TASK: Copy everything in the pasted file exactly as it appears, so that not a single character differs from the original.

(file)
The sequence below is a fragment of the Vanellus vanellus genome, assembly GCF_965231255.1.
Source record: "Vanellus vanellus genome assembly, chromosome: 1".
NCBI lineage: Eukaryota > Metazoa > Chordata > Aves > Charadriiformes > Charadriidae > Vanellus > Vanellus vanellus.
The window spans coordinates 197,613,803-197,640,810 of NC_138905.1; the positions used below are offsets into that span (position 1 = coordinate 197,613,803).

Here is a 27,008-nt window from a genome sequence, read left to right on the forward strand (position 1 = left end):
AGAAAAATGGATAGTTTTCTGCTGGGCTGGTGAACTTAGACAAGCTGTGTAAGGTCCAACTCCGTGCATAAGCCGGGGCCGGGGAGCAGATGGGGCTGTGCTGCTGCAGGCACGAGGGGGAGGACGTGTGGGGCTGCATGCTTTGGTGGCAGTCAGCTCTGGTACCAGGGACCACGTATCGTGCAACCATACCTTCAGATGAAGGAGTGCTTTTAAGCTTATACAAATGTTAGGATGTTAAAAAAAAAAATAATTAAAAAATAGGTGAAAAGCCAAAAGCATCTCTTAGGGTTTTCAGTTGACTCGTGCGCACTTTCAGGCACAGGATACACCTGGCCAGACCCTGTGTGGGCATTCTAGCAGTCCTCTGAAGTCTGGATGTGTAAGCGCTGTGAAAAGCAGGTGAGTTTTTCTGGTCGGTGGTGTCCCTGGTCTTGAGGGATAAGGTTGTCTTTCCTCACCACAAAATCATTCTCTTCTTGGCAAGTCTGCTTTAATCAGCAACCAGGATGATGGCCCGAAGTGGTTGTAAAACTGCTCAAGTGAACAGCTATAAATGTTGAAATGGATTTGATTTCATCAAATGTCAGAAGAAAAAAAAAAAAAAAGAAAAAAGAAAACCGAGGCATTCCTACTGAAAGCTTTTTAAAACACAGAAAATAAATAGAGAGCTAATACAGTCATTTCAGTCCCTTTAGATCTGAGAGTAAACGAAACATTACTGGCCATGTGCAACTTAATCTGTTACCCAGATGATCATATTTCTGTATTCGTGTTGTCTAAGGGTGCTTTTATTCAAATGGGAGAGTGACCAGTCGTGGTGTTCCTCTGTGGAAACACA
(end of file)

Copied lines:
The sequence below is a fragment of the Vanellus vanellus genome, assembly GCF_965231255.1.
Source record: "Vanellus vanellus genome assembly, chromosome: 1".
NCBI lineage: Eukaryota > Metazoa > Chordata > Aves > Charadriiformes > Charadriidae > Vanellus > Vanellus vanellus.
The window spans coordinates 197,613,803-197,640,810 of NC_138905.1; the positions used below are offsets into that span (position 1 = coordinate 197,613,803).

Here is a 27,008-nt window from a genome sequence, read left to right on the forward strand (position 1 = left end):
AGAAAAATGGATAGTTTTCTGCTGGGCTGGTGAACTTAGACAAGCTGTGTAAGGTCCAACTCCGTGCATAAGCCGGGGCCGGGGAGCAGATGGGGCTGTGCTGCTGCAGGCACGAGGGGGAGGACGTGTGGGGCTGCATGCTTTGGTGGCAGTCAGCTCTGGTACCAGGGACCACGTATCGTGCAACCATACCTTCAGATGAAGGAGTGCTTTTAAGCTTATACAAATGTTAGGATGTTAAAAAAAAAAATAATTAAAAAATAGGTGAAAAGCCAAAAGCATCTCTTAGGGTTTTCAGTTGACTCGTGCGCACTTTCAGGCACAGGATACACCTGGCCAGACCCTGTGTGGGCATTCTAGCAGTCCTCTGAAGTCTGGATGTGTAAGCGCTGTGAAAAGCAGGTGAGTTTTTCTGGTCGGTGGTGTCCCTGGTCTTGAGGGATAAGGTTGTCTTTCCTCACCACAAAATCATTCTCTTCTTGGCAAGTCTGCTTTAATCAGCAACCAGGATGATGGCCCGAAGTGGTTGTAAAACTGCTCAAGTGAACAGCTATAAATGTTGAAATGGATTTGATTTCATCAAATGTCAGAAGAAAAAAAAAAAAAAAGAAAAAAGAAAACCGAGGCATTCCTACTGAAAGCTTTTTAAAACACAGAAAATAAATAGAGAGCTAATACAGTCATTTCAGTCCCTTTAGATCTGAGAGTAAACGAAACATTACTGGCCATGTGCAACTTAATCTGTTACCCAGATGATCATATTTCTGTATTCGTGTTGTCTAAGGGTGCTTTTATTCAAATGGGAGAGTGACCAGTCGTGGTGTTCCTCTGTGGAAACACA